New data analysis identifies the planet's best 'high-value biodiversity' habitat areas
A team of scientists combined high-resolution data of highly threatened habitats with intact natural systems, revealing a first-of-its-kind global map of the world's remaining high-value biodiversity habitat areas. Shockingly, only 18.6 percent of these areas are currently protected.
Publishing their results in the Proceedings of the National Academy of Sciences, the authors found that these high-value biodiversity habitat areas are found within both intact regions and human-dominated landscapes. In addition, the authors found that these areas are in better condition than most other locations predicted to have once supported a similar assemblage of species.
Lead author Karel Mokany of the Commonwealth Scientific and Industrial Research Organisation, in Australia, said: "Most habitat conservation efforts to date have targeted small areas of highly threatened habitat, but emerging debate suggests that retaining large intact natural systems may be just as important. We reconciled these perspectives by integrating fine-resolution global data on habitat condition and species assemblage turnover."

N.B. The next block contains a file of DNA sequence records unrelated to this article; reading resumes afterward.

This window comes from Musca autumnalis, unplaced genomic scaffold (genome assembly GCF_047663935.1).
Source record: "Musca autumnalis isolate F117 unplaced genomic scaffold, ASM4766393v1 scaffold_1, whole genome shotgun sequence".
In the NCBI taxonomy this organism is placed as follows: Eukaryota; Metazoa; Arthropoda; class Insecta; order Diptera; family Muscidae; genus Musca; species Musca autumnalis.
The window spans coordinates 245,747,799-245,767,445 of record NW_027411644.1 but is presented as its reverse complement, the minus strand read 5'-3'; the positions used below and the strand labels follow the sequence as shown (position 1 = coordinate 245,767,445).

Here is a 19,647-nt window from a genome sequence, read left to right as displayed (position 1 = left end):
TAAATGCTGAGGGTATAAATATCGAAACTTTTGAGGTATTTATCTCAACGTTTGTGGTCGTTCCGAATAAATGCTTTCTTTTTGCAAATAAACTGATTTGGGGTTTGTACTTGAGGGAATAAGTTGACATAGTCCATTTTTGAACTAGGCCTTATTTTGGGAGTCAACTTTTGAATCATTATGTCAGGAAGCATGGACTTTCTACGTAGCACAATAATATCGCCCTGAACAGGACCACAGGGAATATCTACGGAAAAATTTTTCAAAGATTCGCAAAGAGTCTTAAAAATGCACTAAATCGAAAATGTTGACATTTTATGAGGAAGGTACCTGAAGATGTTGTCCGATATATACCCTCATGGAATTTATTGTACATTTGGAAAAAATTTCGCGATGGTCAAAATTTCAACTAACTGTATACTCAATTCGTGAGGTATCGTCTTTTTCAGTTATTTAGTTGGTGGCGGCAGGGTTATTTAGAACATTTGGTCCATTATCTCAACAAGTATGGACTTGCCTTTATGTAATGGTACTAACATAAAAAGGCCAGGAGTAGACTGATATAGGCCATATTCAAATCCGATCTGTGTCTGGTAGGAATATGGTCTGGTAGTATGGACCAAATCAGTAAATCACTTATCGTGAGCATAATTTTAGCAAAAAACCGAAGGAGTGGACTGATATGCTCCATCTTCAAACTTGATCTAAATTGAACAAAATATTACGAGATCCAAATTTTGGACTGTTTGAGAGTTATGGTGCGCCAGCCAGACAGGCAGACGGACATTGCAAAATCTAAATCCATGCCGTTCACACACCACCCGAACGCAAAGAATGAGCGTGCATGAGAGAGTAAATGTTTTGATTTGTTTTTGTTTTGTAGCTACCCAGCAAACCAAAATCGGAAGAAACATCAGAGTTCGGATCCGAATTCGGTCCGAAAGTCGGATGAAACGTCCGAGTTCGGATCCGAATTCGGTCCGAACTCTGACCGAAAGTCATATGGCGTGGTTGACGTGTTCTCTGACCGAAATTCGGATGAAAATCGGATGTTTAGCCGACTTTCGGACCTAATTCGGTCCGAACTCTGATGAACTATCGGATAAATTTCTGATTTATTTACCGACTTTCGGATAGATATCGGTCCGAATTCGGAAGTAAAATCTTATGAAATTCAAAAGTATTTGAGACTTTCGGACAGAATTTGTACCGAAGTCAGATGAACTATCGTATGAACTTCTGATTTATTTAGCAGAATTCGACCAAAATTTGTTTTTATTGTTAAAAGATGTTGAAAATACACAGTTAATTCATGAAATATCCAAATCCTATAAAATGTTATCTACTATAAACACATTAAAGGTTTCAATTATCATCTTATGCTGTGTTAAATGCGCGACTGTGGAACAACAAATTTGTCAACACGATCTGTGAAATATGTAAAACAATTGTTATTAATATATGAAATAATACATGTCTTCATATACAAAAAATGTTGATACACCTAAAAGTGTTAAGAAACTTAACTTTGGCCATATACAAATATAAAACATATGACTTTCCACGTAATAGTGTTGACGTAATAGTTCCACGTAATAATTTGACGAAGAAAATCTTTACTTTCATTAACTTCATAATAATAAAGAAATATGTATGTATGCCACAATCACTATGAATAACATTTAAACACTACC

The finely resolved assessment provides not only a measure of contextual intactness across the land surface of the planet, but does so at a spatial resolution of relevance to conservation policy, planning, and management at the regional or national level. This is particularly important in light of ongoing discussions and negotiations around a post-2020 global biodiversity framework under the Convention on Biological Diversity.
The authors noted that up to a half-million species are under imminent threat of extinction over coming decades, and that retaining remaining natural habitat for biodiversity is crucial in limiting extinctions. In addition, there is a direct association between biodiversity loss and human health as underscored by the recent COVID-19 pandemic, which is linked to the commercial trade in wildlife for human consumption, which is associated with habitat loss and over-exploitation.
The study's senior author, Dr. James Watson of the Wildlife Conservation Society and the University of Queensland, said: "Given the irreversibility of species extinctions, society must act now to retain the Earth's unique evolutionary heritage. We know now where to act—the high value habitat we have identified will be crucial for the persistence of all biodiversity into the future, requiring strong commitments by governments, businesses, and society to stop their loss and degradation."